I am trying to understand this attack at the most basic level. I set up the following basic scenario:
Let the public encryption exponent, e = 3.
Let p, be some arbitrary but known (to the eavesdropper) padding of a couple characters. Suppose an eavesdropper has intercepted two encrypted messages $C_1$ and $C_2$ from Bob to Alice, where,

$C_1 \equiv M_1^3$ (mod n); and,
$C_2 \equiv (M_1 + p)^3$ (mod n)

In the answer to this question, if I am understanding it correctly, that to find M, we must determine $gcd(M_1^3 - C_1, (M_1 + p)^3-C_2)$.
Do I have this right? If so how would I go about using the Euclidean Algorithm to do this? These look like polynomials to me and I am somewhat familiar with finding the gcd of two polynomials using the EA, but I just can't seem to figure out how to apply that here.


1 Answer 1


It seems you are well on your way to understanding the attack. After you compute the GCD of these two polynomials you are left with a polynomial of the form $X - m$. It is clear why—if $f_1(X) = X^3 - C_1$ and $f_2(X) = (X + p)^3 - C_2$ have a common root $m$, then they are of the form $(X - m)g_1$ and $(X - m)g_2$, for some arbitrary $g_1$ and $g_2$.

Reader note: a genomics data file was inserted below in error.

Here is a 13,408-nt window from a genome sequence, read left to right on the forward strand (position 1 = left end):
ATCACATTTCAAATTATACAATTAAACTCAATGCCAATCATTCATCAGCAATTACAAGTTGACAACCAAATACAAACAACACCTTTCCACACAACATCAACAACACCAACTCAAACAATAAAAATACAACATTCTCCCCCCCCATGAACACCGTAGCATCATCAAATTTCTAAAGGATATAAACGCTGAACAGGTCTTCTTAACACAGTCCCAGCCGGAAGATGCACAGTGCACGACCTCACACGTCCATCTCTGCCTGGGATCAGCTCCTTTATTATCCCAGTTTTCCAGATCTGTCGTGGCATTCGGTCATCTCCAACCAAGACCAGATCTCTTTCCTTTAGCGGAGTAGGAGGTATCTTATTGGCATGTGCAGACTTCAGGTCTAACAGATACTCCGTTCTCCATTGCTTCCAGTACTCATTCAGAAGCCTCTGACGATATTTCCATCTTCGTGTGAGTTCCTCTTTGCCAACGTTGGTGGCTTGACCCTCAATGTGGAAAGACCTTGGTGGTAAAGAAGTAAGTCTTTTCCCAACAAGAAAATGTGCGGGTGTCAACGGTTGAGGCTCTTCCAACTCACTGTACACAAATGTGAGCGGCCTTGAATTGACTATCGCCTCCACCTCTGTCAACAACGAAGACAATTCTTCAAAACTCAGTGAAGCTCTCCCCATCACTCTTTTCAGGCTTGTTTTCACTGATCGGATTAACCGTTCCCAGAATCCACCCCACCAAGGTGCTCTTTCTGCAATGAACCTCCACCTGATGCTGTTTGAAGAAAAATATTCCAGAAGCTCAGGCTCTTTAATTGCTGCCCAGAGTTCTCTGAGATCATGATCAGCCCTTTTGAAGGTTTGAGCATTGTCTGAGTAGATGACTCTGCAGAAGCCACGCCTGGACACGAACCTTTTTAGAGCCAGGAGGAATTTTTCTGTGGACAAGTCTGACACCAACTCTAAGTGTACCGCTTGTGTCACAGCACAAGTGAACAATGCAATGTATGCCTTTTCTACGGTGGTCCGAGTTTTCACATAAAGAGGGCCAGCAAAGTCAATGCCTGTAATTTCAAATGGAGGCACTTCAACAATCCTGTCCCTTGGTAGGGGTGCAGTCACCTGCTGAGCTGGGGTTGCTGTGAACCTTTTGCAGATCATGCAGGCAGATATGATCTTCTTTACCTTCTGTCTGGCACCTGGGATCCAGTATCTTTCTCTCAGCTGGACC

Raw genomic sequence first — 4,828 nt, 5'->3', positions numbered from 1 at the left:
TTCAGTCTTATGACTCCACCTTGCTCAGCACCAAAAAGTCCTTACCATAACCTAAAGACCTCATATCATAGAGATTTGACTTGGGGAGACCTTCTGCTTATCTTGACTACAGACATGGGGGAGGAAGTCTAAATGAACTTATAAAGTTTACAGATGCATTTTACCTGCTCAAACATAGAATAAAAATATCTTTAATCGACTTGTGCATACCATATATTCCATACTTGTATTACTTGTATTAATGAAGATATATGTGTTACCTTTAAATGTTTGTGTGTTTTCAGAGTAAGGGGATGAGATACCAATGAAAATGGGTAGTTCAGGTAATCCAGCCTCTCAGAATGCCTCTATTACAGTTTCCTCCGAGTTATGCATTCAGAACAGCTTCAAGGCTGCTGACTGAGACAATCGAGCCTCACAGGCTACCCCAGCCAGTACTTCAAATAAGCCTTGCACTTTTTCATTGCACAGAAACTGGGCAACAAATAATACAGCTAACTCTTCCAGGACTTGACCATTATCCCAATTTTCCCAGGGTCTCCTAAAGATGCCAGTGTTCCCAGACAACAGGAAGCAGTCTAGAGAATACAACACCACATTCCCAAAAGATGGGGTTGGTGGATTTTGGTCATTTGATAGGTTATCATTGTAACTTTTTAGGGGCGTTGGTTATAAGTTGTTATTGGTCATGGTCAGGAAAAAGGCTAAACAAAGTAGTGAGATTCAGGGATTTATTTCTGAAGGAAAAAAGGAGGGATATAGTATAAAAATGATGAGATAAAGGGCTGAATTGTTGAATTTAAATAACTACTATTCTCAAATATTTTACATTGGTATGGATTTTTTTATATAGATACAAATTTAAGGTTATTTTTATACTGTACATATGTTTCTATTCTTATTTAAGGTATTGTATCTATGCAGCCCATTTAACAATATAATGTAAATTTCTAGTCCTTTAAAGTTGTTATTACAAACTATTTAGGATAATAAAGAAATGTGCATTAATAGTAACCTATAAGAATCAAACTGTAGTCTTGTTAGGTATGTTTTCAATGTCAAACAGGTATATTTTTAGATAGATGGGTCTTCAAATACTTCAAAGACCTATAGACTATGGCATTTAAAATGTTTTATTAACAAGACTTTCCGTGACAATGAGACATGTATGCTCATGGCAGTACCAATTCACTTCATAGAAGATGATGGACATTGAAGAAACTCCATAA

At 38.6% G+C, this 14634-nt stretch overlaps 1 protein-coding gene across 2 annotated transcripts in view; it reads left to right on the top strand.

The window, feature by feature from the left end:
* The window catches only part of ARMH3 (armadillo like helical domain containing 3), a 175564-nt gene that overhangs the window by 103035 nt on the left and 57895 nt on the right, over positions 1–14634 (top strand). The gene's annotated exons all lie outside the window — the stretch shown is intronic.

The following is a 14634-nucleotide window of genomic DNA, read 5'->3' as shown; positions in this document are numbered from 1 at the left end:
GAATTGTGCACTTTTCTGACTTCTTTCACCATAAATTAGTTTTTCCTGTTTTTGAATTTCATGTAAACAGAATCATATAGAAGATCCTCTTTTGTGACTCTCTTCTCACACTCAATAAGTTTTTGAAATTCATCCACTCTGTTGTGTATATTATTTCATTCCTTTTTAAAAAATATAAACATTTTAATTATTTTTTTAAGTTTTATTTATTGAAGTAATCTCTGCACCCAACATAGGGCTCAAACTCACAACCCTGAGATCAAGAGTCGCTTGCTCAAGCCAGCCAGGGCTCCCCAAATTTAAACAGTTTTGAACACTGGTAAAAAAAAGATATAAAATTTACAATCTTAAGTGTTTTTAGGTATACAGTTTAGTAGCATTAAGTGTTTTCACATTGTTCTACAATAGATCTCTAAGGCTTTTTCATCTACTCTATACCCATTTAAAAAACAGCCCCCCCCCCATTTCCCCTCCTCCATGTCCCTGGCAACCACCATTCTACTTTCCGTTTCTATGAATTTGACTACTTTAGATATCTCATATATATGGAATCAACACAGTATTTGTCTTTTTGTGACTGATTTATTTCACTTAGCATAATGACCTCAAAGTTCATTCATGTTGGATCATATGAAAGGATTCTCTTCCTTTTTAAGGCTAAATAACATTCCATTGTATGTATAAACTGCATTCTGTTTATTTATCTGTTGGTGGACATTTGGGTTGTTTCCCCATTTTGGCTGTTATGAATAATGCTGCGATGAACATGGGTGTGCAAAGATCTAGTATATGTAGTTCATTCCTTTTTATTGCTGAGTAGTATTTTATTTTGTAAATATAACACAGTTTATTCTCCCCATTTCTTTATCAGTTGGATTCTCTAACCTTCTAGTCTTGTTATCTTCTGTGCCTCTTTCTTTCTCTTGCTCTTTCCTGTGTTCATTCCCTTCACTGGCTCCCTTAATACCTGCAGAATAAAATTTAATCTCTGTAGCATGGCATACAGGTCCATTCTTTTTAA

So, $-m$ is the coefficient of degree $0$ of this common polynomial, and all that is left to do is to extract it. Here's a worked out example in Sage:

p = random_prime(2^512)
q = random_prime(2^512)
n = p * q # 1024-bit modulus

m = randint(0, n) # some message we want to recover
r = randint(0, n) # random padding

c1 = pow(m + 0, 3, n)
c2 = pow(m + r, 3, n)

R.<X> = Zmod(n)[]
f1 = X^3 - c1
f2 = (X + r)^3 - c2

# GCD is not implemented for rings over composite modulus in Sage
# so we'll do it ourselves. Might fail in rare cases, but we
# don't care.
def my_gcd(a, b): 
    return a.monic() if b == 0 else my_gcd(b, a % b)

print m
print - my_gcd(f1, f2).coefficients()[0] # coefficient 0 = -m

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